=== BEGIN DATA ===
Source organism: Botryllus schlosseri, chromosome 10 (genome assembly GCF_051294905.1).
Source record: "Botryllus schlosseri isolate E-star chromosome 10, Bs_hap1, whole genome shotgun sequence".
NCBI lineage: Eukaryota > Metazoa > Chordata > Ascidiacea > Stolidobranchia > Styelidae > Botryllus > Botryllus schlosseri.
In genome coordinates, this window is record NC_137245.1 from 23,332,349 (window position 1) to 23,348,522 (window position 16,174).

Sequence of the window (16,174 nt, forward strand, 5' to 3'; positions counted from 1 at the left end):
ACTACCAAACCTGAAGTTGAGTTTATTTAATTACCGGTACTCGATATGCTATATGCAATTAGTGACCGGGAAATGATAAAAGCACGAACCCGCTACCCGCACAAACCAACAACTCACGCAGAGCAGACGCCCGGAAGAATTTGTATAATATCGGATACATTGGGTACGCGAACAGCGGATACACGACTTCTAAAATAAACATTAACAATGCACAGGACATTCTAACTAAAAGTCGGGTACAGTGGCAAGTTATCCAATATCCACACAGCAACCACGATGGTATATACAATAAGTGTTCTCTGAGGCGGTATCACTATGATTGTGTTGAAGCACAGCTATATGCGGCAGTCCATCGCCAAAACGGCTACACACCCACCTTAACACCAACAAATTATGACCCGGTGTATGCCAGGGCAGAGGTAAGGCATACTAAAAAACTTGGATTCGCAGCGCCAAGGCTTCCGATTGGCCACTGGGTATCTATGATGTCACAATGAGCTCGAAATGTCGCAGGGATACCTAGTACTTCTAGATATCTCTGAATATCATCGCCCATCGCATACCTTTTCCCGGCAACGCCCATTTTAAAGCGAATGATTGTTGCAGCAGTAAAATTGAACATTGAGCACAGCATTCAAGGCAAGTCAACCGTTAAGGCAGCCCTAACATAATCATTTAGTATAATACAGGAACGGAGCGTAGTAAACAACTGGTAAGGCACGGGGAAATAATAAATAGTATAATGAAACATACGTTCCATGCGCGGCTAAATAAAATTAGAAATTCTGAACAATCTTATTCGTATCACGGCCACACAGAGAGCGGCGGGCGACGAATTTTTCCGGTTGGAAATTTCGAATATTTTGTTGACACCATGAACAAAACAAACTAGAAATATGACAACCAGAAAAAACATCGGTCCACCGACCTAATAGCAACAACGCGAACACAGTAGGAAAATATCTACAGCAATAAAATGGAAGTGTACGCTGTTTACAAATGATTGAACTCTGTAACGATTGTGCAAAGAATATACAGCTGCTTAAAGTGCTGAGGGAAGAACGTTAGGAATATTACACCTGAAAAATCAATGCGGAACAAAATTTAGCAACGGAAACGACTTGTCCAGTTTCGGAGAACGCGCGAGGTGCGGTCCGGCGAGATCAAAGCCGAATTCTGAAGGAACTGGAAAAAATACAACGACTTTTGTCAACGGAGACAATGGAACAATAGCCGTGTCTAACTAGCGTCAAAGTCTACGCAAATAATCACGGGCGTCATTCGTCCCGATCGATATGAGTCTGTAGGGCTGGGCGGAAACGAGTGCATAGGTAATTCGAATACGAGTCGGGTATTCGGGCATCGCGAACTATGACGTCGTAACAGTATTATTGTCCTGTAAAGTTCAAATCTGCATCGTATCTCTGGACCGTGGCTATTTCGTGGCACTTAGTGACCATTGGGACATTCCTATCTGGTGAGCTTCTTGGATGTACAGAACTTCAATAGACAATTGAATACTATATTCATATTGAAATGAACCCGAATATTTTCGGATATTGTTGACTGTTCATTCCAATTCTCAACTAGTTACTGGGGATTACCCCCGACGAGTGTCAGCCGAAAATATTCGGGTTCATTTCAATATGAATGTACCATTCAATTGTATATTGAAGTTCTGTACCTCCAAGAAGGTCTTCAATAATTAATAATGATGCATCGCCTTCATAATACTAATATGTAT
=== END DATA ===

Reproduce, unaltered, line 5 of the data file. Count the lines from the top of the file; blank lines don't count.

Sequence of the window (16,174 nt, forward strand, 5' to 3'; positions counted from 1 at the left end):